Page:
Hoffman uses the incongruous juxtaposition to explore themes related to the fascination of people from rich, developed societies with primitive societies. Hoffman’s previous book was an investigation into the disappearance in 1961 of Michael Rockefeller, scion of one of the richest families in America at the time, on a trip to acquire the art of the Asmat tribe, an isolated community who live in the swamplands and lowland rainforest on the southwestern coast bordering the Arafura Sea. Until very recently, the Asmat have had limited interactions with the outside world, and their attachment to their traditional way of life remains strong.

During his stay with the Asmat to investigate this story, Hoffman came to reflect deeply on his own fascination with isolated, wild people. More generally, he came to reflect on the persistent obsession of modern society with the idea of wild people who have not been corrupted by civilization. Stories about an uncontacted tribe in the Amazon, on the Sentinelese islands, or anywhere else thrill and enthrall. The very fact that we don’t know and can’t understand makes it possible for us to construct any story we like. As Hoffman says, we use tribal people as blank slates on which to project our own needs and desires. Going all the way back to Rousseau’s idea of the Noble Savage, the need for people on whom we can project these needs and desires is perhaps now becoming even stronger with the increasing shortage of people on whom these fantasies can be projected.

While Hoffman had been aware of Bruno’s story for decades, it was a chance meeting with Palmieri at the Ubud Writers’ Festival in 2014 that determined him to use the stories of the two men to investigate these themes. Both of the men, wittingly or unwittingly, pandered to the fantasy, the obsession with primitive people. Bruno seemed to be able to enter the forbidden kingdom, with many thousands of people around the world idealizing him and holding him up as a hero, living the fantasy vicariously through him. Bruno himself may have wanted to become one of the Penan – but everyone else just wanted to be Bruno, the white man who gains admittance to the forbidden kingdom. Unable or unwilling to learn the skills or tolerate the discomfort of living in the forest themselves, he was their key to that world. As Hoffman says, it is always Tarzan who is the hero, never the indigenous people themselves. They are merely the backdrop for the fantasy world in which Tarzan lives. Palmieri pandered to the same fantasy by selling works of art from that kingdom, enabling people to gain entrance to the kingdom in a very different way.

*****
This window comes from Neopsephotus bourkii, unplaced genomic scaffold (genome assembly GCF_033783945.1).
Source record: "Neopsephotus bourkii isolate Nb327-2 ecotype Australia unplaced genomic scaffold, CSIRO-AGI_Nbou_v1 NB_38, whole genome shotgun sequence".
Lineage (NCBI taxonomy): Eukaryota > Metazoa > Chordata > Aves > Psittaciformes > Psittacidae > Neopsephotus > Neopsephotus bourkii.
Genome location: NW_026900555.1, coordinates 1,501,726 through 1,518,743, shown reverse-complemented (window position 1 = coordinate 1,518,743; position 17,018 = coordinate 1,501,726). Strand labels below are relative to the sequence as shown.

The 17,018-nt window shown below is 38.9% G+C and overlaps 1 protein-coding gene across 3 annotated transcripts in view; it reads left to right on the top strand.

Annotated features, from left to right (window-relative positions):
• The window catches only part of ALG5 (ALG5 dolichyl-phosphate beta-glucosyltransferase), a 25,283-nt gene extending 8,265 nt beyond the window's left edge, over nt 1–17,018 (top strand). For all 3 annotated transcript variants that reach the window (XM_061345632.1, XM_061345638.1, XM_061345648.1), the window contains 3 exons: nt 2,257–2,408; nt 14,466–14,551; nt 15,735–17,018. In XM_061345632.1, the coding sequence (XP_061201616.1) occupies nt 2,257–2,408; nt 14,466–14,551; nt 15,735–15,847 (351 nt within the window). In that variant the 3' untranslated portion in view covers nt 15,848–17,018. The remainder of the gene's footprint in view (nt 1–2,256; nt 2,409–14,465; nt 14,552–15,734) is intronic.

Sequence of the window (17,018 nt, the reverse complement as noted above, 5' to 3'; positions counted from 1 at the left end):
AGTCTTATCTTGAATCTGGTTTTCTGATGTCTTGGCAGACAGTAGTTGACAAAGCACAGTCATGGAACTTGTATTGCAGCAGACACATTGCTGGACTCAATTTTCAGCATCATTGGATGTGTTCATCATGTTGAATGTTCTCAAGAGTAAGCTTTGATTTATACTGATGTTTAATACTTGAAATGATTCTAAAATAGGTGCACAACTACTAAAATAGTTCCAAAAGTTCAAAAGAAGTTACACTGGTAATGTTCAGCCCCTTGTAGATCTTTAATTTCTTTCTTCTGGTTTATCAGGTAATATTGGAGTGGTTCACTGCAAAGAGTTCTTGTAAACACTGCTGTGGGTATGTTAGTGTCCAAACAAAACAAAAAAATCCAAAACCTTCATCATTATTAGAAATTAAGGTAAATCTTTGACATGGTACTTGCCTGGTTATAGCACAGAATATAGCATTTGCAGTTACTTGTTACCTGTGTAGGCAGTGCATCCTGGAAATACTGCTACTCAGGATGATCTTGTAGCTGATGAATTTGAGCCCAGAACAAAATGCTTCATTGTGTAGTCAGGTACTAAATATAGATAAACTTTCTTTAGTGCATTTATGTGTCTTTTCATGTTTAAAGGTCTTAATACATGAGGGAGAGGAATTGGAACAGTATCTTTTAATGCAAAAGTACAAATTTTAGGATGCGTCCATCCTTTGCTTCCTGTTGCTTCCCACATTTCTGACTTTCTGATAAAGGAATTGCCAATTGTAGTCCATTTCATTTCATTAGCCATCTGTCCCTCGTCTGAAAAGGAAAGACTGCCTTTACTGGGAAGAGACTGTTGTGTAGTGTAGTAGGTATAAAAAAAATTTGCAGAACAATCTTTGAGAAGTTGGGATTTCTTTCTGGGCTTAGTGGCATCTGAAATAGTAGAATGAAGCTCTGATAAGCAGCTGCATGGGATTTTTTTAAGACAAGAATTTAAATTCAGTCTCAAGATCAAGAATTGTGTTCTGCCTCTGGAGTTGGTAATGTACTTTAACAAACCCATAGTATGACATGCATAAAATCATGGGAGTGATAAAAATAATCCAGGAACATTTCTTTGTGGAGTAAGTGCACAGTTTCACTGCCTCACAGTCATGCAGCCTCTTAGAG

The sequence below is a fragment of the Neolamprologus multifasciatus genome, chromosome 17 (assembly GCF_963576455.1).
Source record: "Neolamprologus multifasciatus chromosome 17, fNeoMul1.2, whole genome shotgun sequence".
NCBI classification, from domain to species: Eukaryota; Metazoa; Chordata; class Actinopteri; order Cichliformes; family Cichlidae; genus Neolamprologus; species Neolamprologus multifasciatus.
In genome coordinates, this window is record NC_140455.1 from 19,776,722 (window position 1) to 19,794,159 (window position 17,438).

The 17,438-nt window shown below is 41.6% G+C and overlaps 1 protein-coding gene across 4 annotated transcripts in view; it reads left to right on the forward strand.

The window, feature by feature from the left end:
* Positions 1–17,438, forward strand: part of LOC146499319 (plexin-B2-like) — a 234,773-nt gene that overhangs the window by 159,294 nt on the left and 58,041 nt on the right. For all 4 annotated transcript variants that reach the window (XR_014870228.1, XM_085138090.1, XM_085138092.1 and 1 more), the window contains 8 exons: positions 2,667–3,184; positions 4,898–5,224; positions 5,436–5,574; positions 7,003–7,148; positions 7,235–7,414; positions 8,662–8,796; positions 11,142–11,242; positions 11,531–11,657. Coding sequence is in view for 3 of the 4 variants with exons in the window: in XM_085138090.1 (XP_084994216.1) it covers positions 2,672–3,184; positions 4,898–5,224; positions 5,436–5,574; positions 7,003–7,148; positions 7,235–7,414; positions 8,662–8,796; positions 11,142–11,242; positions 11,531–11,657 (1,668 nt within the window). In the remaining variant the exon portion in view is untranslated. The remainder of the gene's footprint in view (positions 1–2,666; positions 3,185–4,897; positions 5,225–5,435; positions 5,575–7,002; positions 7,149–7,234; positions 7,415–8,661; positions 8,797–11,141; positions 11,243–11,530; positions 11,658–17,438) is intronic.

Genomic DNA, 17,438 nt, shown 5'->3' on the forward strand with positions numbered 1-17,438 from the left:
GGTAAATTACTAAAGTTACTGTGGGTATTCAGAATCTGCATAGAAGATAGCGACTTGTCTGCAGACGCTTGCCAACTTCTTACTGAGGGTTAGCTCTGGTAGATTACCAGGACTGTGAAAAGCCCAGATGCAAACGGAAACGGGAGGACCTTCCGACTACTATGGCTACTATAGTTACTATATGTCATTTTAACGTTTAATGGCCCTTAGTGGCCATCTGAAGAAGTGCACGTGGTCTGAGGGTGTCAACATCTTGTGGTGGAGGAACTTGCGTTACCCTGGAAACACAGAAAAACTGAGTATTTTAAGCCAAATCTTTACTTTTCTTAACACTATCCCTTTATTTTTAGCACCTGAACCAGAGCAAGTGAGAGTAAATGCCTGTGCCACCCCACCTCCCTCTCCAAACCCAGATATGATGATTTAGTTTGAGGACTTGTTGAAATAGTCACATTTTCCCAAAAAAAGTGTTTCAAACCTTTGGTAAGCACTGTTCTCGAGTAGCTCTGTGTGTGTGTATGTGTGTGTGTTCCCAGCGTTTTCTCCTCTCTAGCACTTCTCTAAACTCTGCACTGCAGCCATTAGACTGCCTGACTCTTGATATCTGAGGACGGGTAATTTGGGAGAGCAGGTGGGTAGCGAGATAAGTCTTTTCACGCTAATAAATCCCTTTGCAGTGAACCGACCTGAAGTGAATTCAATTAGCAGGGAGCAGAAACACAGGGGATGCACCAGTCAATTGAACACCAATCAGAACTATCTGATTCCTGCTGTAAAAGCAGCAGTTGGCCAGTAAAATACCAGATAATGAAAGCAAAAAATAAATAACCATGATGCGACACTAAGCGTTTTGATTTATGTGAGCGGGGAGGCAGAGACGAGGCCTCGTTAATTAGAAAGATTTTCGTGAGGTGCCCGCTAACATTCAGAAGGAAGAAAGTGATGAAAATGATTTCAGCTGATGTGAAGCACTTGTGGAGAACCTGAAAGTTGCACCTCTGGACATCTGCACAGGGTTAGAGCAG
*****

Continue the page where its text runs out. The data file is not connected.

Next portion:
In his book, Hoffman maintains his focus on his two main characters, keeping his presence as the narrator light-handed. But in the final section, he emerges from the shadows to describe his own journey, with Michael, to partially retrace the journeys of Michael’s youth, into Kalimantan. They start in Bali, where Hoffman sees the swarms of tourists who pour onto the island, attending shamanic drumming workshops, taking snaps of tooth filing ceremonies and cremations, shooting selfies of themselves performing asana in front of temples. Hoffman realizes that the thirst and longing for the traditional old ways is a fundamental hypocrisy: “We only wanted it when it suited us, for we wanted our freedom too. We came, we ogled, we left.” It is the people of our fantasies who pay the price. Hoffman realizes that Bruno wanted to preserve the forests of the Penan so that they could live his dream, not their own dreams. And Bruno could always leave.

By the end of the book, in Hoffman’s eyes, Bruno is less the saint that Hoffman imagined when he began his journey, and Michael is much more human and likeable. In the final chapters, Hoffman quotes an old friend of Bruno’s, Georges Ruegg, who says: “The art of life is to grow old, but not to lose your beliefs as you do. Or if you lose them, to find new ways to be glad to be alive.” Bruno’s tragedy, he says, was that he couldn’t evolve.  In the final pages of the book, Hoffman hears from “the formerly handsome” Palmieri,  now an old man with hearing aids. He is happy to be coming home to Bali, to the life he has created for himself there, despite his decaying body and the changes around him. He is no saint and no hero. But at least he has found new ways to be glad to be alive. In the end, perhaps we can learn more from Michael than Bruno. Learning to grow old gracefully in a changing world is perhaps a far more deeply profound skill than living a life of pointless martyrdom to a fantastic vision of a world that never really existed in the first place, except in our own imaginations.

Carl Hoffman, author of The Last Wild Men of Borneo: A True Story of Death and Treasure